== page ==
One by one we all pose for a picture at the well-established spots as she continues the storytelling. She points out the neighbouring bridges (Victoria and Sir Leo Hielscher (Gateway) Bridges), the local mountains (Glass House), the reason the south side of the bridge has a turn (Kangaroo Point - the local pub, why would they take it down for just some bridge), the tallest skyscraper in the CBD (Brisbane Sky Tower - 270.5m) and more. She even talks about the engineering precision on Story Bridge as the two sides connected with no gap whatsoever, whereas the newly built 60 years later (Sir Leo Hielscher Bridges) still had to account for a final gap. After that we descend to the centre of the bridge, cross over to the other side and walk back up, stopping a few times for photos. Overall it is such a nice experience that we feel it is way too short. I want to stay up here for longer and observe Brisbane with the breeze in my hair. But that’s not how it works …
We get back down, take off the equipment, look through the pictures and leave. Again looking for lunch, though this time we get lost. Well, not really, but it takes us such a long time to find something nice and vegan that we feel lost in Brisbane. Later on, this causes strong feelings of travelling overwhelm. It is tiring to know that wherever you go it is an unknown place and you are a stranger to it. You don’t know how to find your way, especially when you can’t find bread and wine on a Sunday. As if something is screaming at you that you don't belong: “Your place isn’t here!”. We start to miss those places that we know, the ones we recognise so well. The places we call home...
And at the same time, it isn’t that difficult on us - with constant Internet access we can always find our way around, even if not in the most effective way. We can always call home to remind ourselves of the feeling of belonging. What if we had travelled 30 years ago? Never mind … after all, we are here and we have zero intention of giving up. We just need to move on without giving it too much thought. “Home is where the people you love are”, isn’t that what people say? Well, Nic is always an arm’s length away!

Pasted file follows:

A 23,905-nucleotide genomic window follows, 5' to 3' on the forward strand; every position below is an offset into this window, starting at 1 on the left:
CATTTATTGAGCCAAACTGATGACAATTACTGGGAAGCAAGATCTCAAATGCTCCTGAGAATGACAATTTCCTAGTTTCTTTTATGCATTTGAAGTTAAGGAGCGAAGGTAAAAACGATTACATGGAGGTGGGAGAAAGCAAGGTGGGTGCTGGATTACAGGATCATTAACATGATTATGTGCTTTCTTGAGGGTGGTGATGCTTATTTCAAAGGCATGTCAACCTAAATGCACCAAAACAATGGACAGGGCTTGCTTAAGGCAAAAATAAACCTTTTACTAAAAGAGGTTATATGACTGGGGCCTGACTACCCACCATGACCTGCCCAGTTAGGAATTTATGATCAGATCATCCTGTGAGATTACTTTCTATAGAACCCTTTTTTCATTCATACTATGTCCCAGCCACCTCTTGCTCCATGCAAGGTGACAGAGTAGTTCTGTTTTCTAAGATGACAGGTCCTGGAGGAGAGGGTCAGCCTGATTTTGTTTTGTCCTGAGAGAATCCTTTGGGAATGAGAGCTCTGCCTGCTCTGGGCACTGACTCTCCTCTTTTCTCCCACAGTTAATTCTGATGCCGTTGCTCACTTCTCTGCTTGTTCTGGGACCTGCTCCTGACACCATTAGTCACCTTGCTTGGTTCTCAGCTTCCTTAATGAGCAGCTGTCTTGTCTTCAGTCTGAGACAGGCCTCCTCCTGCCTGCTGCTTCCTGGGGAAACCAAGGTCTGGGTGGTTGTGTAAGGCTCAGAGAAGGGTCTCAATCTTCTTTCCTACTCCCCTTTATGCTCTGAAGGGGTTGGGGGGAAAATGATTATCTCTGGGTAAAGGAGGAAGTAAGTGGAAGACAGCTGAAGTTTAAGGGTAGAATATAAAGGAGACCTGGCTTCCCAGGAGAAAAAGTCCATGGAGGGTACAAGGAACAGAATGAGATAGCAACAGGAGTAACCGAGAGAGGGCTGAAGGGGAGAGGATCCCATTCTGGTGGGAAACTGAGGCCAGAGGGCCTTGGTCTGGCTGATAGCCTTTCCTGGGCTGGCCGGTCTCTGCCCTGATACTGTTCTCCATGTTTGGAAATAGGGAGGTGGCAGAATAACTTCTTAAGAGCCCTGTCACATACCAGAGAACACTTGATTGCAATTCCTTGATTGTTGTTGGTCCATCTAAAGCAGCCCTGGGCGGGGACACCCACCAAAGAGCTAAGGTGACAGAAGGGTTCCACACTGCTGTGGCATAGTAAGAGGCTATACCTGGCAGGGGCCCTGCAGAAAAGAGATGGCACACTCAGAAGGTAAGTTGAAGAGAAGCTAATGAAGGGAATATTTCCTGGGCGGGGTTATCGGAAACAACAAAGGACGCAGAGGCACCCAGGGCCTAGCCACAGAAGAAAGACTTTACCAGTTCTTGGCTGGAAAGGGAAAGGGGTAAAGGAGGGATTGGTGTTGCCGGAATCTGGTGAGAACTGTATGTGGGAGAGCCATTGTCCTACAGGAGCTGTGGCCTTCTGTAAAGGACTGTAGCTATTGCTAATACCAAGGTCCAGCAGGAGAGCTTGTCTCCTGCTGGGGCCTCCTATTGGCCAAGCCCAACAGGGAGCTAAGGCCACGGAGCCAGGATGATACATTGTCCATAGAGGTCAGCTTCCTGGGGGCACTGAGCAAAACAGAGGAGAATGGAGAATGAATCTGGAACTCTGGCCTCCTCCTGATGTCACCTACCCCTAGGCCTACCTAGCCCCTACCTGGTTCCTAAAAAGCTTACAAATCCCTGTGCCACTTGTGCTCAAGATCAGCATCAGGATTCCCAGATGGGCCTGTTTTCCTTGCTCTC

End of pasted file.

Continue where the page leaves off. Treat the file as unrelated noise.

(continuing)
After lunch, we cross once more the ceremonial bridge and we’re at the museum - this time we’re going in. We roam and look - dinosaurs, fossils, birds, reptiles, mammals and what not. Purposefully I skip the spiders, I don't need that negativity in my life. We carefully look at the snakes to recognise ours from the hike, and the sign confirms the first discoveries - Eastern Brown snake. We also observe the only living creatures in the museum - massive (horrible) cockroaches and stick insects (those that merge with branches and leaves).
Once we are done with all free exhibits in the museum, meaning we are too tired to keep walking, we move next door - the Queensland State Library and find a desk. We focus once more on productive activities with a view towards the river and the CBD on the other side.